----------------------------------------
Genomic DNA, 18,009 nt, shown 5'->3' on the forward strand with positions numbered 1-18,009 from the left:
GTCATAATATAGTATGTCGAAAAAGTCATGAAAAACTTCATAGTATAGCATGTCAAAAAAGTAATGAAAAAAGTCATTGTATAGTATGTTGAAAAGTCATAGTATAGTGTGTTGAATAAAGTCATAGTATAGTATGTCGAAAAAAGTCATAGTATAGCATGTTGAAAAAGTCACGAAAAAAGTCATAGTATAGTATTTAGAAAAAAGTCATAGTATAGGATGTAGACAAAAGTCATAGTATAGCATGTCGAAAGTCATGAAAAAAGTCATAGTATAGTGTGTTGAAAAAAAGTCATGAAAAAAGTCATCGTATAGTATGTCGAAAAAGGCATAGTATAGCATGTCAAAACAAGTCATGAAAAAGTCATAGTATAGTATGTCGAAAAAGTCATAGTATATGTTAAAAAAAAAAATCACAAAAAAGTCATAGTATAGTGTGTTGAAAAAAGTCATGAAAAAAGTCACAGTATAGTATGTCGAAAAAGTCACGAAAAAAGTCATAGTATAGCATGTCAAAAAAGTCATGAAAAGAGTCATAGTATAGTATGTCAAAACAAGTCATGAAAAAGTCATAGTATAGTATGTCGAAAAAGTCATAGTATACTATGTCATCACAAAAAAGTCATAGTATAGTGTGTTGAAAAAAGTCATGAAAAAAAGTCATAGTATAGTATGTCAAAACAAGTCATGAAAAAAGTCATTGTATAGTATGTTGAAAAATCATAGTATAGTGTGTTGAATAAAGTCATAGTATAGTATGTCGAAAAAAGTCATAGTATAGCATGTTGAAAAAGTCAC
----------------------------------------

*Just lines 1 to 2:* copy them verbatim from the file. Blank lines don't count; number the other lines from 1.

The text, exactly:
Genomic DNA, 18,009 nt, shown 5'->3' on the forward strand with positions numbered 1-18,009 from the left:
GTCATAATATAGTATGTCGAAAAAGTCATGAAAAACTTCATAGTATAGCATGTCAAAAAAGTAATGAAAAAAGTCATTGTATAGTATGTTGAAAAGTCATAGTATAGTGTGTTGAATAAAGTCATAGTATAGTATGTCGAAAAAAGTCATAGTATAGCATGTTGAAAAAGTCACGAAAAAAGTCATAGTATAGTATTTAGAAAAAAGTCATAGTATAGGATGTAGACAAAAGTCATAGTATAGCATGTCGAAAGTCATGAAAAAAGTCATAGTATAGTGTGTTGAAAAAAAGTCATGAAAAAAGTCATCGTATAGTATGTCGAAAAAGGCATAGTATAGCATGTCAAAACAAGTCATGAAAAAGTCATAGTATAGTATGTCGAAAAAGTCATAGTATATGTTAAAAAAAAAAATCACAAAAAAGTCATAGTATAGTGTGTTGAAAAAAGTCATGAAAAAAGTCACAGTATAGTATGTCGAAAAAGTCACGAAAAAAGTCATAGTATAGCATGTCAAAAAAGTCATGAAAAGAGTCATAGTATAGTATGTCAAAACAAGTCATGAAAAAGTCATAGTATAGTATGTCGAAAAAGTCATAGTATACTATGTCATCACAAAAAAGTCATAGTATAGTGTGTTGAAAAAAGTCATGAAAAAAAGTCATAGTATAGTATGTCAAAACAAGTCATGAAAAAAGTCATTGTATAGTATGTTGAAAAATCATAGTATAGTGTGTTGAATAAAGTCATAGTATAGTATGTCGAAAAAAGTCATAGTATAGCATGTTGAAAAAGTCAC